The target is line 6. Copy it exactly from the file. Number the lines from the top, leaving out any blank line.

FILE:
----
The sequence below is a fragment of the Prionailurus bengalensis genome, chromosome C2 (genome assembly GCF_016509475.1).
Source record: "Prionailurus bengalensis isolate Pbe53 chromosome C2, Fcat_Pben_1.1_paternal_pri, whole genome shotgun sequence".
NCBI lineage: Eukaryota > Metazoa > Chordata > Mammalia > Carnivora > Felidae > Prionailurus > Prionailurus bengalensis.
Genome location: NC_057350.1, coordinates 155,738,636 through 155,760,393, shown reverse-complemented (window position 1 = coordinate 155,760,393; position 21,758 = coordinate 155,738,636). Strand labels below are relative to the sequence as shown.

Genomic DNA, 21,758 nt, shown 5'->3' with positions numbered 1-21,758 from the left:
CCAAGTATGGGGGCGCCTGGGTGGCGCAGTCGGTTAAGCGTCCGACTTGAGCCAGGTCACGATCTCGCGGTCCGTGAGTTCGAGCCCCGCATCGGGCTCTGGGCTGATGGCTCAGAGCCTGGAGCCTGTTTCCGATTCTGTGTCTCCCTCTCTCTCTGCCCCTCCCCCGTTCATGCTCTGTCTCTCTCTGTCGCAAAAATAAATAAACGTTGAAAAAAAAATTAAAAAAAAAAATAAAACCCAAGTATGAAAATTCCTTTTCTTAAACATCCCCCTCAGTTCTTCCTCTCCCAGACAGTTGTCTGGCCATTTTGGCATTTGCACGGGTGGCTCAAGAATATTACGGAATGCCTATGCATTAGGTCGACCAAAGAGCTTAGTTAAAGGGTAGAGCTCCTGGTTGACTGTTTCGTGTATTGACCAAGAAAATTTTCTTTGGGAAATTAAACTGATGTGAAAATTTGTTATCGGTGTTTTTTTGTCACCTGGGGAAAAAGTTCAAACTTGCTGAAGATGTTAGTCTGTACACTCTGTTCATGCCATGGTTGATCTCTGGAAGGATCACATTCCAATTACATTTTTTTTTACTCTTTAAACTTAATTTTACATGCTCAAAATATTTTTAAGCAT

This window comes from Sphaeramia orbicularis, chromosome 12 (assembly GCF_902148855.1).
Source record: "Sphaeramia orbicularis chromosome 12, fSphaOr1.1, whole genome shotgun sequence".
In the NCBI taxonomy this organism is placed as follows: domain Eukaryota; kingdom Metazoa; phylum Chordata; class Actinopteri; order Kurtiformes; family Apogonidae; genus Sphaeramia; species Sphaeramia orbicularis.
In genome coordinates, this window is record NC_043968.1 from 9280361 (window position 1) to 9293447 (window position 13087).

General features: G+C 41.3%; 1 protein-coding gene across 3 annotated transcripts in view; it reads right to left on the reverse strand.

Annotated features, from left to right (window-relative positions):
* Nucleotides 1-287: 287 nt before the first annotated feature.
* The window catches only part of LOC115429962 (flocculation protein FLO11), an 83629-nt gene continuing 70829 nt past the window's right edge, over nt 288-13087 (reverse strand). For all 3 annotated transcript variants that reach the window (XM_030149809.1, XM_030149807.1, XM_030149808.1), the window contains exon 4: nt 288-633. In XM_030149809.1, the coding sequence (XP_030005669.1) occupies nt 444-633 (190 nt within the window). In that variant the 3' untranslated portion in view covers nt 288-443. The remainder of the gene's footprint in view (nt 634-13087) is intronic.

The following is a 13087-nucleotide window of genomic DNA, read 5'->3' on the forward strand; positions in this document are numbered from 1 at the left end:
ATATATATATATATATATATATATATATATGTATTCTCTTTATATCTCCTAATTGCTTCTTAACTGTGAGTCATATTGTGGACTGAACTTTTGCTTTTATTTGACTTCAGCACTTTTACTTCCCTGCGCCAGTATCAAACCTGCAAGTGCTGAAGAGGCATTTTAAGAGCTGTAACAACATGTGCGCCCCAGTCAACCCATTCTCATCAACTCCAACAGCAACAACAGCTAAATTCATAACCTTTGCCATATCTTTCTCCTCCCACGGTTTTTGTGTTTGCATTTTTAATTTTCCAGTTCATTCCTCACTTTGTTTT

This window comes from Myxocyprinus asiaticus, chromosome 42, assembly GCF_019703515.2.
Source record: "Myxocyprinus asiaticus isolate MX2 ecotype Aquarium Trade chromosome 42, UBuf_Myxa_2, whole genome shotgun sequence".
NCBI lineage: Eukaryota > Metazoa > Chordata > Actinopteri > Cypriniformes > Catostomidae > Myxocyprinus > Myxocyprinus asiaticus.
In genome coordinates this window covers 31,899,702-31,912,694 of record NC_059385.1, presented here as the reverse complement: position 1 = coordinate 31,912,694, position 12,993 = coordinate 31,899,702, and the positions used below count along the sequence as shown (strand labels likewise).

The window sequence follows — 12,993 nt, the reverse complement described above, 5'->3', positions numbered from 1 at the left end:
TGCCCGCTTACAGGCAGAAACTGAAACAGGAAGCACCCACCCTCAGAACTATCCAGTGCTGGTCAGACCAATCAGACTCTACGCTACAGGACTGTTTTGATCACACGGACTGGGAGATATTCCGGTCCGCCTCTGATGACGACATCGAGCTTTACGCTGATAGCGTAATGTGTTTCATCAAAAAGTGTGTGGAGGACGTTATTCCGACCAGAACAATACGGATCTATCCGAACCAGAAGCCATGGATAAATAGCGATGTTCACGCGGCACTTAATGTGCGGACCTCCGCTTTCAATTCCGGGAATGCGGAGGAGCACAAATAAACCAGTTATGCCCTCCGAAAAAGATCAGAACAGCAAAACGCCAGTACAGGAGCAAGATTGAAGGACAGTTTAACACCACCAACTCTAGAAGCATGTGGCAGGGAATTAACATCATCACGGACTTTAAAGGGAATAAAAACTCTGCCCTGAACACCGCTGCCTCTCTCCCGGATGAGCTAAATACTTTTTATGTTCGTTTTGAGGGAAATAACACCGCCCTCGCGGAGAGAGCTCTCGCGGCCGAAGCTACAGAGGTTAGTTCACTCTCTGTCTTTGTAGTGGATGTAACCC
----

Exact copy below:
CCAAGTATGGGGGCGCCTGGGTGGCGCAGTCGGTTAAGCGTCCGACTTGAGCCAGGTCACGATCTCGCGGTCCGTGAGTTCGAGCCCCGCATCGGGCTCTGGGCTGATGGCTCAGAGCCTGGAGCCTGTTTCCGATTCTGTGTCTCCCTCTCTCTCTGCCCCTCCCCCGTTCATGCTCTGTCTCTCTCTGTCGCAAAAATAAATAAACGTTGAAAAAAAAATTAAAAAAAAAAATAAAACCCAAGTATGAAAATTCCTTTTCTTAAACATCCCCCTCAGTTCTTCCTCTCCCAGACAGTTGTCTGGCCATTTTGGCATTTGCACGGGTGGCTCAAGAATATTACGGAATGCCTATGCATTAGGTCGACCAAAGAGCTTAGTTAAAGGGTAGAGCTCCTGGTTGACTGTTTCGTGTATTGACCAAGAAAATTTTCTTTGGGAAATTAAACTGATGTGAAAATTTGTTATCGGTGTTTTTTTGTCACCTGGGGAAAAAGTTCAAACTTGCTGAAGATGTTAGTCTGTACACTCTGTTCATGCCATGGTTGATCTCTGGAAGGATCACATTCCAATTACATTTTTTTTTACTCTTTAAACTTAATTTTACATGCTCAAAATATTTTTAAGCAT